However, your design closely determines how usable they are.
So what can be done about this?
You want users to be able to navigate your site more easily, right? There is a lot of controversy in the SEO world regarding complex navigation structures. We know that there are some SEO experts who encourage the site architecture to consist of a complex large number of sites targeting a large number of keywords and then link those sites together with a sitemap.
But contrary to popular belief, it does not seem that Google or other search engines have a problem with a simpler and easier to navigate website. Moreover, this can mean a much easier site for users to have a time, understand and explore.
According to a recent study by Ahrefs, promoting a single strong page with relevant keywords instead of directing the search engine to different websites for each of the relevant keywords can positively affect the latest SEO best practices scores. Of course, a page with such a goal needs an extremely strong UX design, high page speed, and rich content.
It seems that designers do not get along well with SEO experts in some cases: The necessary SEO criteria do not fit an aesthetic appearance and an extremely annoying discussion begins. But you can also meet the requirements of two different concepts by paying attention to a few key issues:
As you know, SEO really likes a content page with one h1 tag and various h2 and h3 tags. First, h1 should be a strong text with the underlying keyword at the head if possible. There may be h2, h3, or h4s in the continuation of the content, which can contain various relevant keywords. Hey, it will make this content cater to UX requirements too!
Images, videos, graphics, tables, and much more! Use these elements in a way that can be optimized for SEO. For example, the use of images in JPEG format rather than in other formats both strengthens the SEO score by enabling them to positively affect the page speed, and a color page contributes very closely to UX. A recent study on bloggers has revealed that pages containing 10 or more images of 2000 – 3000 words can provide the maximum conversion rates.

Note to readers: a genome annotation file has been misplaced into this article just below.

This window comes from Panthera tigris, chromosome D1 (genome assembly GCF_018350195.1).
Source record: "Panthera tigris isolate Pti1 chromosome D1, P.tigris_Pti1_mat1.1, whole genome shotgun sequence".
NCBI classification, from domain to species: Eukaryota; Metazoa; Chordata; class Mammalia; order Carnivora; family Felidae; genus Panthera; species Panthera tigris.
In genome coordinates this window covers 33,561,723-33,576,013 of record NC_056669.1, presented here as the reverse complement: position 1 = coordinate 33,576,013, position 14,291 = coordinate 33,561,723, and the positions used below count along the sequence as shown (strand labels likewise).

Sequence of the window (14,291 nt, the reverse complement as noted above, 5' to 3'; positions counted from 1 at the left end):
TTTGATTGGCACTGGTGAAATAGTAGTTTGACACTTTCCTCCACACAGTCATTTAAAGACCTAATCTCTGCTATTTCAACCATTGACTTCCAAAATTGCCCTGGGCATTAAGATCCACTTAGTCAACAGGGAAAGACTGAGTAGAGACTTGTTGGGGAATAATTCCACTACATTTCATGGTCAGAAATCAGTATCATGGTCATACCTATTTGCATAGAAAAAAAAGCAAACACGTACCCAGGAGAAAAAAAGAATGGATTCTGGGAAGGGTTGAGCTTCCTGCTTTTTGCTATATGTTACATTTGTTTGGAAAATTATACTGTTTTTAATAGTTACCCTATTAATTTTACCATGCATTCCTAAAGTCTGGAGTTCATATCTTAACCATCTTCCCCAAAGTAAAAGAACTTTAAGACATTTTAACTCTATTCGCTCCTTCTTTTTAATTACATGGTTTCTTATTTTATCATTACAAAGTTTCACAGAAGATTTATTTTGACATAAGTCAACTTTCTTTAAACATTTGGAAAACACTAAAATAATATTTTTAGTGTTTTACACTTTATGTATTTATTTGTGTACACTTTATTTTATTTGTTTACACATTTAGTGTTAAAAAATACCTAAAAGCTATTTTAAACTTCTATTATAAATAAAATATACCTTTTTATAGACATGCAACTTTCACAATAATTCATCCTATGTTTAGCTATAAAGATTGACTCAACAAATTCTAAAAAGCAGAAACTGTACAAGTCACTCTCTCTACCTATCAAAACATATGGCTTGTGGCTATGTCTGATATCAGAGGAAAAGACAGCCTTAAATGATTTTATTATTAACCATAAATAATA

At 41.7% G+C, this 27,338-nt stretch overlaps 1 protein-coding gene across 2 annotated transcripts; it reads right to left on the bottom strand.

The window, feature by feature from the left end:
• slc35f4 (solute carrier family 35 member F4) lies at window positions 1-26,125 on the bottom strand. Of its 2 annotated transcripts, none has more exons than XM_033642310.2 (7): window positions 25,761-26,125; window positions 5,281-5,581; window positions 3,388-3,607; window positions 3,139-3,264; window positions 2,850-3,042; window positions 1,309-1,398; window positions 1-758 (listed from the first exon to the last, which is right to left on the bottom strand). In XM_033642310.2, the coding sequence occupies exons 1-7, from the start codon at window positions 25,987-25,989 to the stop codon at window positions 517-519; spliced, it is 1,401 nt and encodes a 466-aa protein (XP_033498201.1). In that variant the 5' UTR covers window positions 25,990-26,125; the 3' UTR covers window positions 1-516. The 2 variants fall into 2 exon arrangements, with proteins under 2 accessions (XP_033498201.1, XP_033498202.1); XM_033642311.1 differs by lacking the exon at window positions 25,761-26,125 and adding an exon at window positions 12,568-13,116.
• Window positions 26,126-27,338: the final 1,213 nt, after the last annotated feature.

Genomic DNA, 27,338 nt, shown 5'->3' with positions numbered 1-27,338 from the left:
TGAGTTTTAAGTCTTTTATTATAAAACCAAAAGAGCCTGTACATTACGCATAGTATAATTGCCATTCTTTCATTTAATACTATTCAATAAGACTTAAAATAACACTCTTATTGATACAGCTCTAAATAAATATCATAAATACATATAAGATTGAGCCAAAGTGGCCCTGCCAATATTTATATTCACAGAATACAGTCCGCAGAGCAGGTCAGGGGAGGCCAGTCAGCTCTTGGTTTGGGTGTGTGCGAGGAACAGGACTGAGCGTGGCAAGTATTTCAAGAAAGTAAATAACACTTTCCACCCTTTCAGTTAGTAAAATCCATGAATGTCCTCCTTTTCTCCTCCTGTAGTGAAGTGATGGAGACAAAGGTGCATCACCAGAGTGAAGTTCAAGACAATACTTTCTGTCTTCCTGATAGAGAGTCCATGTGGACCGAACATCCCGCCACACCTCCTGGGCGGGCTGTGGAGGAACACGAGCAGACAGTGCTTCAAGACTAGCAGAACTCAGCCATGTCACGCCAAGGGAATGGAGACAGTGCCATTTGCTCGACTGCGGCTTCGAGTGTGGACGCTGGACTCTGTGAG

Conversion rates have a lot to do with page speed, and of course with SEO. But this also has a strong connection with CTAs.
Keep users on your page longer with strong call-to-action messages. For example, thanks to a powerful UX design, an interesting “Discover” button will serve both SEO and UX design at the same time.
Or, an attractive button at the end of the content on a site that directs the user to another relevant content page will both strengthen the on-page SEO with link building and mean a perfect UX design.
The loading and running speed of any page of your site is directly related to UX design. Remember, the load created by your theme and the design of your site theme will turn into a problem when your browser sends a request to your server.
It may take seconds for the browser to print all the files sent from the hosting center when it is a non-UX oriented design we are talking about.
Hey, you can get a much better understanding of how related UX design is to SEO when we consider the first three seconds to be critical to preventing bounce rate.
The process of combining UX design and SEO over page speed is more related to technical SEO. To improve the performance of your site, you should do the following in your design:
- Make sure a file is no higher than 150 bytes.
- Also, choose to use your pictures in JPEG format.
- Don’t forget to check out the page speed optimization article to discover more.
Recent statements made by Google, especially the mobile-first indexing process for the last few years, reveal that a mobile-friendly theme is a must for SEO. Therefore, the fact that your UX design provides a perfect mobile appearance, function, and speed for the users is directly related to your ranking. There is no longer a site in the internet world that does not appeal to mobile users!